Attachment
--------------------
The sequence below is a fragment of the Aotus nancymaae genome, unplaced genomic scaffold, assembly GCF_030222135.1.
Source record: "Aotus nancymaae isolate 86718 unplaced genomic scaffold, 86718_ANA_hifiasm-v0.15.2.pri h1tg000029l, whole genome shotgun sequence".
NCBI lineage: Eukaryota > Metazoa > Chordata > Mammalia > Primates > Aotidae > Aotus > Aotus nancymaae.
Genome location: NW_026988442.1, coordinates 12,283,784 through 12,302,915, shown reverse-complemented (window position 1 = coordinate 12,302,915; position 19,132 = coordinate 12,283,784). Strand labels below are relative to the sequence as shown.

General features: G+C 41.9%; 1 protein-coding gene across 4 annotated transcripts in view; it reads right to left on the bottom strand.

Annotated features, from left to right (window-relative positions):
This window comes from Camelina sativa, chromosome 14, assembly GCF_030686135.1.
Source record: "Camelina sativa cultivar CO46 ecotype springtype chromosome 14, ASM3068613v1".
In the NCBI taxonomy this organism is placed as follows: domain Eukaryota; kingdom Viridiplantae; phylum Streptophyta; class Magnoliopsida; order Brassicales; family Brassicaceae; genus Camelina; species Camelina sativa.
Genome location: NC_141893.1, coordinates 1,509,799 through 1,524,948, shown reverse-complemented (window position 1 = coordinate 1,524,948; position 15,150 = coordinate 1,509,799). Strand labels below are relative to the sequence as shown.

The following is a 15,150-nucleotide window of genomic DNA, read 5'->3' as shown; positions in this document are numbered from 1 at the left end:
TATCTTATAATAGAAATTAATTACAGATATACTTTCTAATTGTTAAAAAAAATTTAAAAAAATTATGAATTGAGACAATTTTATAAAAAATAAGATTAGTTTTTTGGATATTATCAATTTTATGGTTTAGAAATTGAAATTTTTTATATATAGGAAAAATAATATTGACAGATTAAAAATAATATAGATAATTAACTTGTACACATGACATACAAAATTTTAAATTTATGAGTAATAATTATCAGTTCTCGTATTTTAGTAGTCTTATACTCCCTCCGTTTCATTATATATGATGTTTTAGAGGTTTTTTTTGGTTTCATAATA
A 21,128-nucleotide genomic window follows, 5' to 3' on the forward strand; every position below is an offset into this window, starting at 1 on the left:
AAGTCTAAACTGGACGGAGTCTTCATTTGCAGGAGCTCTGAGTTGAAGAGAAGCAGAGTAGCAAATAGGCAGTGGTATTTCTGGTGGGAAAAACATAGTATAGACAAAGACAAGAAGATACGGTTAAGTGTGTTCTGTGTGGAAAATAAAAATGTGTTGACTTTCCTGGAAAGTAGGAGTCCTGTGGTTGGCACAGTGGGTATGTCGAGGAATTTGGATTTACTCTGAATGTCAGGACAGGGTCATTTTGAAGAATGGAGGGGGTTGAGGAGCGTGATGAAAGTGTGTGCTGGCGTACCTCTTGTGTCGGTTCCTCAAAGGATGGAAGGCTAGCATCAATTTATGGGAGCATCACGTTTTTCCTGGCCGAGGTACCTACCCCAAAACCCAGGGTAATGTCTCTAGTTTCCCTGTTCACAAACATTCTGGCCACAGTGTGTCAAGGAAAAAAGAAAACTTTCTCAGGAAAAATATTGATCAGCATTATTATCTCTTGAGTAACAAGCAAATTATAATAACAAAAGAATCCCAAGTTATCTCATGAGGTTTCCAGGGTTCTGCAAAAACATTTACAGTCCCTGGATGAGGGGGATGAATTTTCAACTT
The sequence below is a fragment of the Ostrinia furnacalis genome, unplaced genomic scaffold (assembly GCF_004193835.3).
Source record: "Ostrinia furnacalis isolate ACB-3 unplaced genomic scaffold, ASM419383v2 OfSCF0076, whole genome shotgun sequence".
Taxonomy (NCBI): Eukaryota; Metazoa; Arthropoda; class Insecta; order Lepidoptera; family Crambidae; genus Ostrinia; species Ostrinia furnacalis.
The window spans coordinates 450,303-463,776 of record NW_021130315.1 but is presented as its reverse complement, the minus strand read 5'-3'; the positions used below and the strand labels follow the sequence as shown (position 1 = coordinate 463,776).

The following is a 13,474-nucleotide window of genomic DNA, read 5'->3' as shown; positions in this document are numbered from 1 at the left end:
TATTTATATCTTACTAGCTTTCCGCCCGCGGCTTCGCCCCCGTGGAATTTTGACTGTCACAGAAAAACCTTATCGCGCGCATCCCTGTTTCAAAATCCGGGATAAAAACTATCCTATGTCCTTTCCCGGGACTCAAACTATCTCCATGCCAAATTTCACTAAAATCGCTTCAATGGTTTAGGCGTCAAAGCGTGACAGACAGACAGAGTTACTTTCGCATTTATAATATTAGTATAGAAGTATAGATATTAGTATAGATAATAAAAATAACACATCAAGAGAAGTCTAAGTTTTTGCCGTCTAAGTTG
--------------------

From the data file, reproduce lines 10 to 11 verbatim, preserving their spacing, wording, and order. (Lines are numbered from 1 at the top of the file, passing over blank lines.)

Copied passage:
Genome location: NC_141893.1, coordinates 1,509,799 through 1,524,948, shown reverse-complemented (window position 1 = coordinate 1,524,948; position 15,150 = coordinate 1,509,799). Strand labels below are relative to the sequence as shown.

The following is a 15,150-nucleotide window of genomic DNA, read 5'->3' as shown; positions in this document are numbered from 1 at the left end: